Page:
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King v. Copenhaver

United States District Court, E.D. California

March 11, 2015

PAUL COPENHAVER, Warden, Respondent.


SANDRA M. SNYDER, Magistrate Judge.

On December 24, 2014, Petitioner, a federal prisoner proceeding pro se, filed a petition for writ of habeas corpus pursuant to 28 U.S.C. § 2241. Petitioner is currently incarcerated at the United States Penitentiary in Atwater, California (USP-Atwater), where he is serving a mandatory minimum sentence of 108 months in prison. He contends that an error in his presentence report resulted in an erroneous criminal history score and ultimately, imposition of an inappropriate sentence.

On February 9, 2010, Petitioner pleaded guilty to an indictment charging two counts of bank robbery contrary to 18 U.S.C. § 2113(a). On February 22, 2011, Petitioner filed a timely petition under 28 U.S.C. § 2255(a), contending that his defense counsel provided ineffective assistance by failing to object to the mistaken offense level, failing to object to discussion regarding a prior 87-month prison term, and failing to file a direct appeal. Petitioner was resentenced to 108 months and given the opportunity to pursue a direct appeal. Thereafter, Petitioner discovered that his presentence report included an unsubstantiated 2005 guilty plea in a Kansas City, Missouri municipal court. Plaintiff contends that inclusion of this unsubstantiated conviction led to an unfounded increase of his criminal history score in the second sentencing.


A federal prisoner who seeks to challenge the validity or constitutionality of his federal conviction or sentence must do so by filing a motion to vacate, set aside, or correct the sentence under 28 U.S.C. § 2255. Tripati v. Henman, 843 F.2d 1160, 1161-62 (9th Cir. 1988); Stephens v. Herrera, 464 F.3d 895, 897 (9th Cir. 2006). In such cases, only the sentencing court has jurisdiction. Tripati, 843 F.2d at 1163. A prisoner may not collaterally attack a federal conviction or sentence using a petition for writ of habeas corpus pursuant to 28 U.S.C. § 2241, as Petitioner does in this case. Tripati, 843 F.2d at 1162.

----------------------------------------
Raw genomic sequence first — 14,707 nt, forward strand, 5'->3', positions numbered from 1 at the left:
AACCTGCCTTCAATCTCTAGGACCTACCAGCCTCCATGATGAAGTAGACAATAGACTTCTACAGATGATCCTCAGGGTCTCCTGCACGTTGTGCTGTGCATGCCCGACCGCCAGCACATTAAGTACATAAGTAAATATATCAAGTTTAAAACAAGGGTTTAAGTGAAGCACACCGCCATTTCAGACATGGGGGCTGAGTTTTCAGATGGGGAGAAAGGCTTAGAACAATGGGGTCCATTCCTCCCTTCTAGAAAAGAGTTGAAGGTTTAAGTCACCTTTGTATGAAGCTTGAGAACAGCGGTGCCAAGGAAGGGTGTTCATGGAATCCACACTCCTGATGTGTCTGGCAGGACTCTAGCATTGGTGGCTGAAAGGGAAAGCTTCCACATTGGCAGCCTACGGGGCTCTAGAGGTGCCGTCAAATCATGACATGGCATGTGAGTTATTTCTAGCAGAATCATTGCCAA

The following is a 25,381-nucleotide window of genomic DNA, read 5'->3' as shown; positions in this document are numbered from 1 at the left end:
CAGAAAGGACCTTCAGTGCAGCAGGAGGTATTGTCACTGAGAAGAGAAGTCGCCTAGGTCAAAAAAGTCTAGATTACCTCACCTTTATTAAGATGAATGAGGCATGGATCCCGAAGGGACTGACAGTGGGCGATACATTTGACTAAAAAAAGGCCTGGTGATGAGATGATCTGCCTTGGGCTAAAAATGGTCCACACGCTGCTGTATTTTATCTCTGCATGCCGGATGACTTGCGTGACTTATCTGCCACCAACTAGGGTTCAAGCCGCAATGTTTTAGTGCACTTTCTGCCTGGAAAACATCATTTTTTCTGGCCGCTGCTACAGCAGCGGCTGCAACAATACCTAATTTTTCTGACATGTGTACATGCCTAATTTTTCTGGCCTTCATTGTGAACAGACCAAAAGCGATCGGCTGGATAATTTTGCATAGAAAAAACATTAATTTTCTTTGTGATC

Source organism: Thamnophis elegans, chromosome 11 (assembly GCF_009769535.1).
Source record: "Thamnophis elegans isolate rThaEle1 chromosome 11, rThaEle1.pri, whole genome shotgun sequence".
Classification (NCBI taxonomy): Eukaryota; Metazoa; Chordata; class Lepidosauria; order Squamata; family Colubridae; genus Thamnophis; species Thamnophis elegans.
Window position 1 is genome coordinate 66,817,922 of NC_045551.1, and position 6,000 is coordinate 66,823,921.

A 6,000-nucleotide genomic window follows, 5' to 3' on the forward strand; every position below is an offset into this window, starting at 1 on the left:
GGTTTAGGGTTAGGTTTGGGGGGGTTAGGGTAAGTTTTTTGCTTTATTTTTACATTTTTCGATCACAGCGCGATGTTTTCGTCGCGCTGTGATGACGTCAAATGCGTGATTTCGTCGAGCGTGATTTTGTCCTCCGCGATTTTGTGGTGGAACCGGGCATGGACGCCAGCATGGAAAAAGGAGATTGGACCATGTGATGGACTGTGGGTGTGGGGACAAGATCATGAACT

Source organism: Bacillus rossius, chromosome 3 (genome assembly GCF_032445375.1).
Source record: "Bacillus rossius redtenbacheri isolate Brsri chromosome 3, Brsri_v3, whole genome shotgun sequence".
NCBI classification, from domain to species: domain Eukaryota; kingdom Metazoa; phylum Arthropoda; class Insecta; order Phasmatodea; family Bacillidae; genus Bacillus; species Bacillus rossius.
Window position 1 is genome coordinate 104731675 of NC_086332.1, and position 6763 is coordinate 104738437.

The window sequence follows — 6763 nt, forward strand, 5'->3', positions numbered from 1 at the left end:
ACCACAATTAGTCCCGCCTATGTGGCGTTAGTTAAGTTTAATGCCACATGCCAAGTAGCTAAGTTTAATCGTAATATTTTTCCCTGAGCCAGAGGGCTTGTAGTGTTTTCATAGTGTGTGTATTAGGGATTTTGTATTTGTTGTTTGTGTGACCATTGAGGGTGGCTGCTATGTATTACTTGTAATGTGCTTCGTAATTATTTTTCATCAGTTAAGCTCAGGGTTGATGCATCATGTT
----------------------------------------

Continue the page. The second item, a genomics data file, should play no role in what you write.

A prisoner challenging the manner, location, or conditions of the execution of his sentence may bring a petition for a writ of habeas corpus under 28 U.S.C. § 2241 in the district in which he is in custody. Stephens, 464 F.3d at 897; Hernandez v. Campbell, 204 F.3d 861, 864-65 (9th Cir. 2000). But a motion under 28 U.S.C. § 2255 is the exclusive means by which a federal prisoner may test the legality of his detention. Stephens, 464 F.3d at 897. Restrictions on the availability of a § 2255 motion cannot be avoided by filing a petition under 28 U.S.C. § 2241. Id.

Since Petitioner challenges the validity and constitutionality of the sentence imposed by the District of Minnesota rather than the administration of his sentence at USP-Atwater, proper procedure required him to file a motion pursuant to § 2255 in the District of Minnesota rather than a petition pursuant to § 2241 in this Court.

If a federal prisoner can demonstrate that the remedy available under § 2255 is "inadequate or ineffective to test the validity of his detention, " however, he may nonetheless seek relief under § 2241. United States v. Pirro, 104 F.3d 297, 299 (9th Cir. 1997) (quoting 28 U.S.C. § 2255); Hernandez, 204 F.3d at 864-65. The exception is very narrow. Ivy v. Pontesso, 328 F.3d 1057, 1059 (9th Cir. 2003). The remedy under § 2255 usually will not be deemed inadequate or ineffective merely because a prior § 2255 motion was denied or because a remedy under § 2255 is procedurally barred. See Aronson v. May, 85 S.Ct. 3, 5 (1964); Tripati, 843 F.2d at 1162-63; Williams v. Heritage, 250 F.2d 390, 390 (9th Cir. 1957); Hildebrandt v. Swope, 229 F.2d 582, 583 (9th Cir. 1956). The burden is on the petitioner to show that the remedy is inadequate or ineffective. Redfield v. United States, 315 F.2d 76, 83 (9th Cir. 1963).